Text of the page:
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By Kari O’Driscoll
If the House of Representatives’ most recent attempt to obliterate the Patient Care and Affordable Care Act is any indication, politics in this country have turned upside down.
Those who disagree with the implementation, indeed the very existence, of the Affordable Care Act have decided that they don’t have to play by the rules to get what they want.
Here we go again.
Since Roe v. Wade was upheld by the Supreme Court in 1973, there have been many who have worked day and night to subvert it, pervert it, and prevent it from being the law of the land. All this despite the fact that, every step along the way, the rules of engagement were honored and the law was enacted and found to be constitutional.
Opponents of legal abortion have spent the last forty years placing prohibitions on abortion based on age, marital status, gestational development and military service. They have patently refused to accept it as law and are tireless in their efforts to make it a logistical impossibility to obtain a safe abortion, going so far as to restrict funding and shut down clinics across the country.
The fight over the Affordable Care Act–a fight that has led to a government shut-down–is similar to the struggle for abortion rights in this country. Because a vocal minority has strong objections to “Obamacare,” they are holding the rest of us captive while they work to defund and dismantle this vital program. This ideological war has been going on for decades, only in the fight against abortion rights, the targets have been women of childbearing age. Those who are screaming about being denied affordable healthcare, thanks to a powerful group of Tea Party legislators, are finally beginning to understand what women have been up against since 1973 and before.
While it may seem absurd to many that a law which has been passed, signed, and determined by the U.S. Supreme Court to be constitutional is still up for debate in Congress, this is nothing new. A larger, more gender-balanced swath of the population is feeling the effects of ideological embattlement and this makes for a bigger pushback from the public. But the fact remains, there are ways of reversing or overturning laws in the United States and the politicians in power right now have no intention of playing by the rules.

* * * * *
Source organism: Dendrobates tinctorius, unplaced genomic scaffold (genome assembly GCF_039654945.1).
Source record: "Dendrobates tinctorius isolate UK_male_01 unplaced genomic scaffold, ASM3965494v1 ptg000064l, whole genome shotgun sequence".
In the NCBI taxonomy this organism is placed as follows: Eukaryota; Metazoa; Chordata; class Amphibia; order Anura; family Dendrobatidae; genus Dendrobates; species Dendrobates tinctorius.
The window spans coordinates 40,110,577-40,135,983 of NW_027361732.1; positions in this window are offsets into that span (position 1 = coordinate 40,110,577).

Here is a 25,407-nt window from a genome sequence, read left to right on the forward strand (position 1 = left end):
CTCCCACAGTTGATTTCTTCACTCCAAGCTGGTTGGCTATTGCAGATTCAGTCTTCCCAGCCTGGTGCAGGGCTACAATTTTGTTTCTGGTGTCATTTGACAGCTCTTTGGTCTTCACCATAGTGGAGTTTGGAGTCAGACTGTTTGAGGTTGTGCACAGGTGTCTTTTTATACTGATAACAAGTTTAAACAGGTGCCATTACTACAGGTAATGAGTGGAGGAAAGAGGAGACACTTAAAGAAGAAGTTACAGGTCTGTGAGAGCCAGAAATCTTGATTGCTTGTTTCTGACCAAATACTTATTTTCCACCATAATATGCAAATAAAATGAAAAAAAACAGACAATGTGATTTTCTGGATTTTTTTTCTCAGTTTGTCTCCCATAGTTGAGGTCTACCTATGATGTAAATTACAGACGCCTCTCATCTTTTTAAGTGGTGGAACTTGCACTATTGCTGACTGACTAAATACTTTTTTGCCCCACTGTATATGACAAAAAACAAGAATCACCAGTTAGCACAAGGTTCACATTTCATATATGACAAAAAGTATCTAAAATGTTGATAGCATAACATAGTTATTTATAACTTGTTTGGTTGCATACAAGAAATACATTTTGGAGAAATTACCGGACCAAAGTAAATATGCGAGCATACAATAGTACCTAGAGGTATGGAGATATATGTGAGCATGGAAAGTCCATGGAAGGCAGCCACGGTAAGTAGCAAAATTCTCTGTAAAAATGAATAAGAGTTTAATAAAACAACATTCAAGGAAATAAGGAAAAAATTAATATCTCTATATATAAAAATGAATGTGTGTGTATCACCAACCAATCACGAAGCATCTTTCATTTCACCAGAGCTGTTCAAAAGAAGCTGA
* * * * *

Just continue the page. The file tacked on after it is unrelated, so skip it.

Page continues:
What might happen if they find other laws they’d like to dismantle in this same fashion? What might it look like if they decide they don’t like women having the right to vote? What if they begin a series of campaigns designed to restrict voting rights to women who are married, white, or vote like their husbands? It may sound far-fetched, but consider the redistricting policies of the last several years. Recall the arguments–still ongoing–over whether immigrants should have the right to vote. Think about how politicians retain their power: by staying in office.
Have some lawmakers become so unwilling to accept anything they don’t personally endorse that they refuse to listen to the will of the people they are elected to represent? Or is it that they are only willing to listen to the people who think just like they do? This group of politicians has become so convinced of their right to impose their brand of logic and morality on the American people that they show no remorse or compassion for those who are stepped on along the way. This tide has swollen in part because of the victories they have enjoyed with regard to limiting abortion rights and other women’s health care services. The Right is emboldened by parental consent laws and “defunding” of Planned Parenthood.
Reversing the government shutdown does not guarantee that the Affordable Care Act will remain intact. If we let history guide us, we can be assured that this very vocal, wealthy, racially privileged minority will continue to fight to strip it of its teeth. Let’s hope they don’t resort to bombing clinics that treat patients who benefit from it.
Kari O’Driscoll is a writer with a background in medical ethics and quality assurance. She writes about social justice, women’s issues, and parenting for the BlogHer Publishing Network at the-writing-life.blogspot.com. Her work has appeared in Buddha Chick Life magazine, The Cancer Poetry Project, and anthologies about reproductive rights and breastfeeding. She is working on her own book about reproductive rights. She is active with the Women’s Funding Alliance and committed to helping girls and women use their unique perspectives to make the world a better place.